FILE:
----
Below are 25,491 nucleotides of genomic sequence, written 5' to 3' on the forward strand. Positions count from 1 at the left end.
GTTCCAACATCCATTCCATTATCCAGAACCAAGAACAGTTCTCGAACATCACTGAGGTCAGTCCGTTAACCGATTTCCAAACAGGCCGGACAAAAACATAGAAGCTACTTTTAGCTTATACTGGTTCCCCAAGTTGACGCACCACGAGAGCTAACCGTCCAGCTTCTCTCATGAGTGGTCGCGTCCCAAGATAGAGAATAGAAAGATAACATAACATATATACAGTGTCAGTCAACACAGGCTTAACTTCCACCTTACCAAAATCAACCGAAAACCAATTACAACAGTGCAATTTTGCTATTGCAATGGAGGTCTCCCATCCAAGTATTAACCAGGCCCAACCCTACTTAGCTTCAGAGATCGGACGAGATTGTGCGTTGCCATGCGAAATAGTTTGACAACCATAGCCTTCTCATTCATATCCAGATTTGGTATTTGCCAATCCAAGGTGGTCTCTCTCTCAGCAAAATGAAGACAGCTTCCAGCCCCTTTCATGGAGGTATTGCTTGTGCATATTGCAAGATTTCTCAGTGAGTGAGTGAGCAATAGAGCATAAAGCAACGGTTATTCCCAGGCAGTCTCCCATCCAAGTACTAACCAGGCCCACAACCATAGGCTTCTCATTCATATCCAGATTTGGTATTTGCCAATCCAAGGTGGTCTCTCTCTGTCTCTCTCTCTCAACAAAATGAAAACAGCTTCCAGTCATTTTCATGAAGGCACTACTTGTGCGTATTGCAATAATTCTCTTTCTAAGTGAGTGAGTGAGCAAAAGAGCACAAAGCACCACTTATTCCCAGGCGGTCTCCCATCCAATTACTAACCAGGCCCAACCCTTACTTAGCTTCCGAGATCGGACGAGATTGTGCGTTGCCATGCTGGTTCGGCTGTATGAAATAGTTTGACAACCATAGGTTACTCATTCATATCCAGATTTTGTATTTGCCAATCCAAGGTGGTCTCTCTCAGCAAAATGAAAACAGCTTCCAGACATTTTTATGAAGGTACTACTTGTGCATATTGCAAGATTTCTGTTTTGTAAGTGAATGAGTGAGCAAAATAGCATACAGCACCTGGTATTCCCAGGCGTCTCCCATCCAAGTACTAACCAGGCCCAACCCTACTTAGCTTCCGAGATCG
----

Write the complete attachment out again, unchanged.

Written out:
Below are 25,491 nucleotides of genomic sequence, written 5' to 3' on the forward strand. Positions count from 1 at the left end.
GTTCCAACATCCATTCCATTATCCAGAACCAAGAACAGTTCTCGAACATCACTGAGGTCAGTCCGTTAACCGATTTCCAAACAGGCCGGACAAAAACATAGAAGCTACTTTTAGCTTATACTGGTTCCCCAAGTTGACGCACCACGAGAGCTAACCGTCCAGCTTCTCTCATGAGTGGTCGCGTCCCAAGATAGAGAATAGAAAGATAACATAACATATATACAGTGTCAGTCAACACAGGCTTAACTTCCACCTTACCAAAATCAACCGAAAACCAATTACAACAGTGCAATTTTGCTATTGCAATGGAGGTCTCCCATCCAAGTATTAACCAGGCCCAACCCTACTTAGCTTCAGAGATCGGACGAGATTGTGCGTTGCCATGCGAAATAGTTTGACAACCATAGCCTTCTCATTCATATCCAGATTTGGTATTTGCCAATCCAAGGTGGTCTCTCTCTCAGCAAAATGAAGACAGCTTCCAGCCCCTTTCATGGAGGTATTGCTTGTGCATATTGCAAGATTTCTCAGTGAGTGAGTGAGCAATAGAGCATAAAGCAACGGTTATTCCCAGGCAGTCTCCCATCCAAGTACTAACCAGGCCCACAACCATAGGCTTCTCATTCATATCCAGATTTGGTATTTGCCAATCCAAGGTGGTCTCTCTCTGTCTCTCTCTCTCAACAAAATGAAAACAGCTTCCAGTCATTTTCATGAAGGCACTACTTGTGCGTATTGCAATAATTCTCTTTCTAAGTGAGTGAGTGAGCAAAAGAGCACAAAGCACCACTTATTCCCAGGCGGTCTCCCATCCAATTACTAACCAGGCCCAACCCTTACTTAGCTTCCGAGATCGGACGAGATTGTGCGTTGCCATGCTGGTTCGGCTGTATGAAATAGTTTGACAACCATAGGTTACTCATTCATATCCAGATTTTGTATTTGCCAATCCAAGGTGGTCTCTCTCAGCAAAATGAAAACAGCTTCCAGACATTTTTATGAAGGTACTACTTGTGCATATTGCAAGATTTCTGTTTTGTAAGTGAATGAGTGAGCAAAATAGCATACAGCACCTGGTATTCCCAGGCGTCTCCCATCCAAGTACTAACCAGGCCCAACCCTACTTAGCTTCCGAGATCG